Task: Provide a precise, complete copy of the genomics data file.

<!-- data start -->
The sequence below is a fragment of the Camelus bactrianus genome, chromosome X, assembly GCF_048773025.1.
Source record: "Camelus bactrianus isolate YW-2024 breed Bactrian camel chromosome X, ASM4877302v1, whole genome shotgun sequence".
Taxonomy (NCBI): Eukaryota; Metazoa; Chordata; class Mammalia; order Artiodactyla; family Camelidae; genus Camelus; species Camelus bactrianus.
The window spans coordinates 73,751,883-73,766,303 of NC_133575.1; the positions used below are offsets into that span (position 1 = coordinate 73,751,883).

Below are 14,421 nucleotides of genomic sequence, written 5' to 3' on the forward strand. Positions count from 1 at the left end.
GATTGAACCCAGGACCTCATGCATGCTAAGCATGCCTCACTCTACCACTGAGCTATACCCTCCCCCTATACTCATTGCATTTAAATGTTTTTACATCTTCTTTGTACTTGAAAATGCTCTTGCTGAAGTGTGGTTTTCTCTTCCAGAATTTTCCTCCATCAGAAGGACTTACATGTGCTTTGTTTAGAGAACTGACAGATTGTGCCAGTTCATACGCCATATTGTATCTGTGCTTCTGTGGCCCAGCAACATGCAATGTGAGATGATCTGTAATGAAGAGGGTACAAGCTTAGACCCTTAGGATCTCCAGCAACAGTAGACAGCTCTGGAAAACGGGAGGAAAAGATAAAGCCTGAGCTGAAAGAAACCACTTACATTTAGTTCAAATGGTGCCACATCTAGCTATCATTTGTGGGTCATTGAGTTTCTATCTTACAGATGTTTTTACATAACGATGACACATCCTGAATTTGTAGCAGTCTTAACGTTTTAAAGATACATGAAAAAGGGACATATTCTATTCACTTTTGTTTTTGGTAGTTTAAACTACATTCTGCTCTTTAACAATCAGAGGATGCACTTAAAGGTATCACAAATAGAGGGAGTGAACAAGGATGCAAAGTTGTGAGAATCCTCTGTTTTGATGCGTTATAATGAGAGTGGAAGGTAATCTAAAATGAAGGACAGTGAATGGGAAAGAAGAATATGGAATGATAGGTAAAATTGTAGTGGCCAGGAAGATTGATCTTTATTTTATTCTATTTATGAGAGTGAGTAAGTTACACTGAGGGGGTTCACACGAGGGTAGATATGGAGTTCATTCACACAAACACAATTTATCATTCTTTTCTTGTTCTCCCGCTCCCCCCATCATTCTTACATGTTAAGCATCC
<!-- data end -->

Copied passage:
The sequence below is a fragment of the Camelus bactrianus genome, chromosome X, assembly GCF_048773025.1.
Source record: "Camelus bactrianus isolate YW-2024 breed Bactrian camel chromosome X, ASM4877302v1, whole genome shotgun sequence".
Taxonomy (NCBI): Eukaryota; Metazoa; Chordata; class Mammalia; order Artiodactyla; family Camelidae; genus Camelus; species Camelus bactrianus.
The window spans coordinates 73,751,883-73,766,303 of NC_133575.1; the positions used below are offsets into that span (position 1 = coordinate 73,751,883).

Below are 14,421 nucleotides of genomic sequence, written 5' to 3' on the forward strand. Positions count from 1 at the left end.
GATTGAACCCAGGACCTCATGCATGCTAAGCATGCCTCACTCTACCACTGAGCTATACCCTCCCCCTATACTCATTGCATTTAAATGTTTTTACATCTTCTTTGTACTTGAAAATGCTCTTGCTGAAGTGTGGTTTTCTCTTCCAGAATTTTCCTCCATCAGAAGGACTTACATGTGCTTTGTTTAGAGAACTGACAGATTGTGCCAGTTCATACGCCATATTGTATCTGTGCTTCTGTGGCCCAGCAACATGCAATGTGAGATGATCTGTAATGAAGAGGGTACAAGCTTAGACCCTTAGGATCTCCAGCAACAGTAGACAGCTCTGGAAAACGGGAGGAAAAGATAAAGCCTGAGCTGAAAGAAACCACTTACATTTAGTTCAAATGGTGCCACATCTAGCTATCATTTGTGGGTCATTGAGTTTCTATCTTACAGATGTTTTTACATAACGATGACACATCCTGAATTTGTAGCAGTCTTAACGTTTTAAAGATACATGAAAAAGGGACATATTCTATTCACTTTTGTTTTTGGTAGTTTAAACTACATTCTGCTCTTTAACAATCAGAGGATGCACTTAAAGGTATCACAAATAGAGGGAGTGAACAAGGATGCAAAGTTGTGAGAATCCTCTGTTTTGATGCGTTATAATGAGAGTGGAAGGTAATCTAAAATGAAGGACAGTGAATGGGAAAGAAGAATATGGAATGATAGGTAAAATTGTAGTGGCCAGGAAGATTGATCTTTATTTTATTCTATTTATGAGAGTGAGTAAGTTACACTGAGGGGGTTCACACGAGGGTAGATATGGAGTTCATTCACACAAACACAATTTATCATTCTTTTCTTGTTCTCCCGCTCCCCCCATCATTCTTACATGTTAAGCATCC